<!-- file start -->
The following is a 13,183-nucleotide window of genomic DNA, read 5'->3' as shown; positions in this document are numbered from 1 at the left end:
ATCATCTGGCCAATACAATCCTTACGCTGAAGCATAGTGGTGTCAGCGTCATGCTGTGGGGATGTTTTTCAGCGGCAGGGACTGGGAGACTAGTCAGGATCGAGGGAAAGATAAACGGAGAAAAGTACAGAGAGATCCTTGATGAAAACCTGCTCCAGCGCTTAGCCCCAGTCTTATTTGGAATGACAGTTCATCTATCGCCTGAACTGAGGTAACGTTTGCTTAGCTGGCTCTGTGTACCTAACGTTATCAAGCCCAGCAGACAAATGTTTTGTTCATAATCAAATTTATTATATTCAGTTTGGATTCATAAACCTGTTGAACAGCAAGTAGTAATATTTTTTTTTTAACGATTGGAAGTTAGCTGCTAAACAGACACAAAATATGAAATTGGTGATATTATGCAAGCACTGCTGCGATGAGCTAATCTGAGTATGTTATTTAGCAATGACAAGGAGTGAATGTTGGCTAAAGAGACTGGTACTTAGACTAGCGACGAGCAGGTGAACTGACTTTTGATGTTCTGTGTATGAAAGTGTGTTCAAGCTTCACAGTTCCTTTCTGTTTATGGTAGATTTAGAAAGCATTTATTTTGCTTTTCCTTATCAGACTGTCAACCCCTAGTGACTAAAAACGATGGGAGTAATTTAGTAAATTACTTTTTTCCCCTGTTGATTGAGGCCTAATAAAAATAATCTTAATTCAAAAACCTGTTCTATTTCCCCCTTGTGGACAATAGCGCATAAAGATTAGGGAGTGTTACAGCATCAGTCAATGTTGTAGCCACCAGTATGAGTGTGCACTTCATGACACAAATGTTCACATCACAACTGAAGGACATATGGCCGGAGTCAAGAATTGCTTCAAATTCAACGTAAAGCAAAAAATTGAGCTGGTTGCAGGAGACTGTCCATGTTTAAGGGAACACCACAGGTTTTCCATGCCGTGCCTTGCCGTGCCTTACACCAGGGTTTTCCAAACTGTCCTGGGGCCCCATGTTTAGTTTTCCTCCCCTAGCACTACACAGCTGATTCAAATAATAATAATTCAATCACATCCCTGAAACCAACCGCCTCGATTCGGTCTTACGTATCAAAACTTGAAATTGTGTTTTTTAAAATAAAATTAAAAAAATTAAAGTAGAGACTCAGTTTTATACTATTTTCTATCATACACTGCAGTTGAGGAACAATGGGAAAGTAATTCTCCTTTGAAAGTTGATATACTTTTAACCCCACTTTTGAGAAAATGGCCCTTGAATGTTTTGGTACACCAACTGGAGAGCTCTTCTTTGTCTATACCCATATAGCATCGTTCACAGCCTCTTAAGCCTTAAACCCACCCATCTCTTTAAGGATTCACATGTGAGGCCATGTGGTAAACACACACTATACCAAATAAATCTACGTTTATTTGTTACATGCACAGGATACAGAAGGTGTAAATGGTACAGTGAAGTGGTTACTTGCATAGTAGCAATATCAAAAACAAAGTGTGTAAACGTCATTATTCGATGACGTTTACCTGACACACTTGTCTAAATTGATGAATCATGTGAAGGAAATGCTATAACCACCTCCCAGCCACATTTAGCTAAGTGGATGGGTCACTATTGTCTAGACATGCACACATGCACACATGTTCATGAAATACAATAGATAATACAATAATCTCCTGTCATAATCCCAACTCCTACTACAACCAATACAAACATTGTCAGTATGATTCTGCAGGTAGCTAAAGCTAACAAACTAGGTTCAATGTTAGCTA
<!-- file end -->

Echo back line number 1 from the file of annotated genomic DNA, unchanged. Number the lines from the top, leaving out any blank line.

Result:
The following is a 13,183-nucleotide window of genomic DNA, read 5'->3' as shown; positions in this document are numbered from 1 at the left end: